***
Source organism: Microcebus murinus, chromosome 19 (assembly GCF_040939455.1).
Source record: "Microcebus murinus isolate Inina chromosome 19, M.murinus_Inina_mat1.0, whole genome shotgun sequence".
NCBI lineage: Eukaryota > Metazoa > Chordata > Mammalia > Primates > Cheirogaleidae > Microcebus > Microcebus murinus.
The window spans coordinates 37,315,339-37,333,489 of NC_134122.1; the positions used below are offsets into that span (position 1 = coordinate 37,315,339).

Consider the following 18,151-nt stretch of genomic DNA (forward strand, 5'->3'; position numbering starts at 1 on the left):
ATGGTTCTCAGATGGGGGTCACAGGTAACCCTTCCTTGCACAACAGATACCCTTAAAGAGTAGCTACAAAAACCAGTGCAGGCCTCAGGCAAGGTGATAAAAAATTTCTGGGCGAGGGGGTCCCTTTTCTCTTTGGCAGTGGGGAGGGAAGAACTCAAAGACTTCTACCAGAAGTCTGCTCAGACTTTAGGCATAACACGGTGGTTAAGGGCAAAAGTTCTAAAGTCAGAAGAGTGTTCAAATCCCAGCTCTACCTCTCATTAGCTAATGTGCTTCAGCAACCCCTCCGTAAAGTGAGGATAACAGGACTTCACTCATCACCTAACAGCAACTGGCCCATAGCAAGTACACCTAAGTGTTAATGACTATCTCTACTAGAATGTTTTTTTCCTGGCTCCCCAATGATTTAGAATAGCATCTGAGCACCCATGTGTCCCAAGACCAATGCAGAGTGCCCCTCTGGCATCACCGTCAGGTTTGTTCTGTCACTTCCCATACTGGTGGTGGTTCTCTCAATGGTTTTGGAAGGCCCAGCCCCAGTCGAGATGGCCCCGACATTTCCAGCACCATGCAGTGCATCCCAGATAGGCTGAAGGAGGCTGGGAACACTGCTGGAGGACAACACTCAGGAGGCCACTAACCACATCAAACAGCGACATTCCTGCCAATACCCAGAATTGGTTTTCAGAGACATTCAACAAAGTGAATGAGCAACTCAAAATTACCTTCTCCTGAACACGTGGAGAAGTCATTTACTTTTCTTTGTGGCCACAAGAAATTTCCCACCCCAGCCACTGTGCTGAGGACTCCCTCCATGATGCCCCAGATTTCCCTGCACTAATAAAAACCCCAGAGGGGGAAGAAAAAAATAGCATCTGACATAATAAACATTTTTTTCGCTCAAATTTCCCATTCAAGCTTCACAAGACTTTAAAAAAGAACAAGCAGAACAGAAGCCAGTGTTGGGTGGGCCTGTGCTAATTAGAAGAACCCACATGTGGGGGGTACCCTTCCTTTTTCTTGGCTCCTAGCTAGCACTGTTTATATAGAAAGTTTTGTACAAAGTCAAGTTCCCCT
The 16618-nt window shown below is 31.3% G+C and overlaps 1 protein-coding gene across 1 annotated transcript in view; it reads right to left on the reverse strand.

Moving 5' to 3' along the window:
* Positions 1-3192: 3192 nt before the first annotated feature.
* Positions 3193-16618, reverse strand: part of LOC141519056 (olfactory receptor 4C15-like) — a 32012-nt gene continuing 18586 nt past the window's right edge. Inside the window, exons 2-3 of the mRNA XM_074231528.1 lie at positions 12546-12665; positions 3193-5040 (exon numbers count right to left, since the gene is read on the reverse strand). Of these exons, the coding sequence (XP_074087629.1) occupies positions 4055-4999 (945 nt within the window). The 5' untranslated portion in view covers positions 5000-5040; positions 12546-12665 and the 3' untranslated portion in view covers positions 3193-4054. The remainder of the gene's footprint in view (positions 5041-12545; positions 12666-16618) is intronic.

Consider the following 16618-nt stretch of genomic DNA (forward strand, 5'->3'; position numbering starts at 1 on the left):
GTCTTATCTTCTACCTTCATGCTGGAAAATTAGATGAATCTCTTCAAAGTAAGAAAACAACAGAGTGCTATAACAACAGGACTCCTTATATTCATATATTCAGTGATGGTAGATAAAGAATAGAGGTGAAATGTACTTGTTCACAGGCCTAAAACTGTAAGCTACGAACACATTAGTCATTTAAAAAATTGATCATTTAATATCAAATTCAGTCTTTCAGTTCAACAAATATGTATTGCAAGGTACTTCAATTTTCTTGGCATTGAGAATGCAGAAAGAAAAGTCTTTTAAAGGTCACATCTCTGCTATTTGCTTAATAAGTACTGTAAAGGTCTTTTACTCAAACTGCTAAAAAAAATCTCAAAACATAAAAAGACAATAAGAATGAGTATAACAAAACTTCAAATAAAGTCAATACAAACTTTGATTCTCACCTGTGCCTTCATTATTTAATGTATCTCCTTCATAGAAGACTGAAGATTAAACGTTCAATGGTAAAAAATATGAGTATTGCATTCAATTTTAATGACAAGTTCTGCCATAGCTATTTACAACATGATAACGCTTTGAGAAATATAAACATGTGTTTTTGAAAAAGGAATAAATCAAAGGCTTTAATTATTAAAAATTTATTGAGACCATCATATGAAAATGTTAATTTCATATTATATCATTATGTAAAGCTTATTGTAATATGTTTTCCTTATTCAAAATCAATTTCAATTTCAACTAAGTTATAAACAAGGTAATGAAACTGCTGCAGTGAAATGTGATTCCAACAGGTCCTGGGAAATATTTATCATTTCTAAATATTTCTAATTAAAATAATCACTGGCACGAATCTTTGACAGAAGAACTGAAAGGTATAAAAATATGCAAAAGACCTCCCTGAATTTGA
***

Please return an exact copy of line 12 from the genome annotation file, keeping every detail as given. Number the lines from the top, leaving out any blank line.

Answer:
GTCTTATCTTCTACCTTCATGCTGGAAAATTAGATGAATCTCTTCAAAGTAAGAAAACAACAGAGTGCTATAACAACAGGACTCCTTATATTCATATATTCAGTGATGGTAGATAAAGAATAGAGGTGAAATGTACTTGTTCACAGGCCTAAAACTGTAAGCTACGAACACATTAGTCATTTAAAAAATTGATCATTTAATATCAAATTCAGTCTTTCAGTTCAACAAATATGTATTGCAAGGTACTTCAATTTTCTTGGCATTGAGAATGCAGAAAGAAAAGTCTTTTAAAGGTCACATCTCTGCTATTTGCTTAATAAGTACTGTAAAGGTCTTTTACTCAAACTGCTAAAAAAAATCTCAAAACATAAAAAGACAATAAGAATGAGTATAACAAAACTTCAAATAAAGTCAATACAAACTTTGATTCTCACCTGTGCCTTCATTATTTAATGTATCTCCTTCATAGAAGACTGAAGATTAAACGTTCAATGGTAAAAAATATGAGTATTGCATTCAATTTTAATGACAAGTTCTGCCATAGCTATTTACAACATGATAACGCTTTGAGAAATATAAACATGTGTTTTTGAAAAAGGAATAAATCAAAGGCTTTAATTATTAAAAATTTATTGAGACCATCATATGAAAATGTTAATTTCATATTATATCATTATGTAAAGCTTATTGTAATATGTTTTCCTTATTCAAAATCAATTTCAATTTCAACTAAGTTATAAACAAGGTAATGAAACTGCTGCAGTGAAATGTGATTCCAACAGGTCCTGGGAAATATTTATCATTTCTAAATATTTCTAATTAAAATAATCACTGGCACGAATCTTTGACAGAAGAACTGAAAGGTATAAAAATATGCAAAAGACCTCCCTGAATTTGA